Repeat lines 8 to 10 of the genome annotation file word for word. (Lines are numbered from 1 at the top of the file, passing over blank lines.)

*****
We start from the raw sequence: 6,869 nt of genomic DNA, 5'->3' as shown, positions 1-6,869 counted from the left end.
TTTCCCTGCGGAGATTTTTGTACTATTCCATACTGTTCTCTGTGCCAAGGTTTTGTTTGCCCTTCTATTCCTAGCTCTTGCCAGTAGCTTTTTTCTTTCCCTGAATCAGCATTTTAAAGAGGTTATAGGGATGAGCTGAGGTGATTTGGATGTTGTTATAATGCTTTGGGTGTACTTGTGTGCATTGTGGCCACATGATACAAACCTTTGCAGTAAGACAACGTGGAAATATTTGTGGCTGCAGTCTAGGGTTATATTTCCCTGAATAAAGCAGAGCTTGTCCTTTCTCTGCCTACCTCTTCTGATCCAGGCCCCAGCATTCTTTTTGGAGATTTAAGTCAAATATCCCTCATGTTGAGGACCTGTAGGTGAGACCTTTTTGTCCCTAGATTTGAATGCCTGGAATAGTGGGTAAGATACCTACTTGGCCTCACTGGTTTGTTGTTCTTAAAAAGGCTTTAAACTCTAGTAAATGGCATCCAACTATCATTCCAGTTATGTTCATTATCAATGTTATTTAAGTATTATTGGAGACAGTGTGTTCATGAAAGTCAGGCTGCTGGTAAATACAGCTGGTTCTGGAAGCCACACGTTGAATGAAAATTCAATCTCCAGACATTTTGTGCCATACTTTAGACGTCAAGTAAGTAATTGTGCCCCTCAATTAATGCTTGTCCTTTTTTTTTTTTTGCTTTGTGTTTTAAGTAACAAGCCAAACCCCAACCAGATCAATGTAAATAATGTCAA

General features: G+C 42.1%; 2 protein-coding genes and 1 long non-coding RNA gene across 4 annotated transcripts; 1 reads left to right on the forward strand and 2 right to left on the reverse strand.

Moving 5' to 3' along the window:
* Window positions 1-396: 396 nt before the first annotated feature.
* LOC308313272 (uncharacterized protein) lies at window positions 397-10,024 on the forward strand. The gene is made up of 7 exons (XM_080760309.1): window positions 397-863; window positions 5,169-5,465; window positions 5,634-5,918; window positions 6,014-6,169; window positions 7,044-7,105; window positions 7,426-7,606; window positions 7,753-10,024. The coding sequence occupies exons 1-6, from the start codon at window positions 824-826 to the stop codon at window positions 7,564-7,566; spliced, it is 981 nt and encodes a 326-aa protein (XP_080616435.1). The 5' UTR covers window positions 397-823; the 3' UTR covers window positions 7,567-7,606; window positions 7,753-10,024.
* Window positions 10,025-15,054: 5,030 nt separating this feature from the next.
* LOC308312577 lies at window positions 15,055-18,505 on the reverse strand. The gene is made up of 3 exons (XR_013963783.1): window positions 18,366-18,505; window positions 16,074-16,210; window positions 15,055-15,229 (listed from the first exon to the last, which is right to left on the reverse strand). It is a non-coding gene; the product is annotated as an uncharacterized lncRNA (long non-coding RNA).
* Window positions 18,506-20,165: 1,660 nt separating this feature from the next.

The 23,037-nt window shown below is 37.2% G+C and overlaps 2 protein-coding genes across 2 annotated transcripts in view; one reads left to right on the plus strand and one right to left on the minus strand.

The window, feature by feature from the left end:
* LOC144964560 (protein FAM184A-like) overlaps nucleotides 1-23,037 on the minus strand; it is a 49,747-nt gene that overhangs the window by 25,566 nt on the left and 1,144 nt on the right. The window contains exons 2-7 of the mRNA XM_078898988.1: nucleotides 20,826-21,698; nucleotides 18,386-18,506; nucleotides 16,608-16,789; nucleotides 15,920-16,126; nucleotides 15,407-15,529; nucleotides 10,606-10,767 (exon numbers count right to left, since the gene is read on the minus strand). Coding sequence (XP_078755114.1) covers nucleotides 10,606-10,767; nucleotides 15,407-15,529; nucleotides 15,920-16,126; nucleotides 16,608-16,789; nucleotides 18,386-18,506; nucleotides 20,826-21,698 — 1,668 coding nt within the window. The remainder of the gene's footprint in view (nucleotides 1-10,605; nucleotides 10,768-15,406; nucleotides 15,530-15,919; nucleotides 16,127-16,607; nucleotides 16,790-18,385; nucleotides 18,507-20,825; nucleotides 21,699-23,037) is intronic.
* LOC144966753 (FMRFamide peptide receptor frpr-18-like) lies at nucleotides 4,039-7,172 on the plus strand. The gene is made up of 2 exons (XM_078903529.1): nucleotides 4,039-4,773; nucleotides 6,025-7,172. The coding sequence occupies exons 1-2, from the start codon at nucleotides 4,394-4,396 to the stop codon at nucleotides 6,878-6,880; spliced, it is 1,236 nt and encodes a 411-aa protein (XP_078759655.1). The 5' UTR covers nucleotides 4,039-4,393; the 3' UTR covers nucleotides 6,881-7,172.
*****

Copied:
* LOC308312577 lies at window positions 15,055-18,505 on the reverse strand. The gene is made up of 3 exons (XR_013963783.1): window positions 18,366-18,505; window positions 16,074-16,210; window positions 15,055-15,229 (listed from the first exon to the last, which is right to left on the reverse strand). It is a non-coding gene; the product is annotated as an uncharacterized lncRNA (long non-coding RNA).
* Window positions 18,506-20,165: 1,660 nt separating this feature from the next.

The 23,037-nt window shown below is 37.2% G+C and overlaps 2 protein-coding genes across 2 annotated transcripts in view; one reads left to right on the plus strand and one right to left on the minus strand.